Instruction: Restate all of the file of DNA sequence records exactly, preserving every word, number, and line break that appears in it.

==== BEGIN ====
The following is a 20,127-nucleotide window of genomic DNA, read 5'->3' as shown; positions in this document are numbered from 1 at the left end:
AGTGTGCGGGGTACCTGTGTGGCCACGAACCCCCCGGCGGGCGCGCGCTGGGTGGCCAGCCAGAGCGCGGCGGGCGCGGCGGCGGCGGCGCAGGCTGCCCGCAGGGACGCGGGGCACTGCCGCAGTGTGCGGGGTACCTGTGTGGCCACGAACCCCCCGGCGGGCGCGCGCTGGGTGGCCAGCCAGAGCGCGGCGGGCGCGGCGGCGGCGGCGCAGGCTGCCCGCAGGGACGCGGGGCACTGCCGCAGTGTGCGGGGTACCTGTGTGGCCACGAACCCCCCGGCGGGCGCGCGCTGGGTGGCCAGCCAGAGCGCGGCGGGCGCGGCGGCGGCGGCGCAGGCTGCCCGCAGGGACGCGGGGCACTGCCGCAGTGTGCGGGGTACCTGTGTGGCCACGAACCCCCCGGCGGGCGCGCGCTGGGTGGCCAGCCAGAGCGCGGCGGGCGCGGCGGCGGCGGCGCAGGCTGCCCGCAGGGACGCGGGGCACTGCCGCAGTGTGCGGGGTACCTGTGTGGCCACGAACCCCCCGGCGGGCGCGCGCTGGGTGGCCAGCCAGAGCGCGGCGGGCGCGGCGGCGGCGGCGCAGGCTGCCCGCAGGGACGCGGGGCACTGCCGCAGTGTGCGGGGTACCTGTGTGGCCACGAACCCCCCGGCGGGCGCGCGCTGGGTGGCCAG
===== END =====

The following is a 20,127-nucleotide window of genomic DNA, read 5'->3' as shown; positions in this document are numbered from 1 at the left end:
AGTGTGCGGGGTACCTGTGTGGCCACGAACCCCCCGGCGGGCGCGCGCTGGGTGGCCAGCCAGAGCGCGGCGGGCGCGGCGGCGGCGGCGCAGGCTGCCCGCAGGGACGCGGGGCACTGCCGCAGTGTGCGGGGTACCTGTGTGGCCACGAACCCCCCGGCGGGCGCGCGCTGGGTGGCCAGCCAGAGCGCGGCGGGCGCGGCGGCGGCGGCGCAGGCTGCCCGCAGGGACGCGGGGCACTGCCGCAGTGTGCGGGGTACCTGTGTGGCCACGAACCCCCCGGCGGGCGCGCGCTGGGTGGCCAGCCAGAGCGCGGCGGGCGCGGCGGCGGCGGCGCAGGCTGCCCGCAGGGACGCGGGGCACTGCCGCAGTGTGCGGGGTACCTGTGTGGCCACGAACCCCCCGGCGGGCGCGCGCTGGGTGGCCAGCCAGAGCGCGGCGGGCGCGGCGGCGGCGGCGCAGGCTGCCCGCAGGGACGCGGGGCACTGCCGCAGTGTGCGGGGTACCTGTGTGGCCACGAACCCCCCGGCGGGCGCGCGCTGGGTGGCCAGCCAGAGCGCGGCGGGCGCGGCGGCGGCGGCGCAGGCTGCCCGCAGGGACGCGGGGCACTGCCGCAGTGTGCGGGGTACCTGTGTGGCCACGAACCCCCCGGCGGGCGCGCGCTGGGTGGCCAG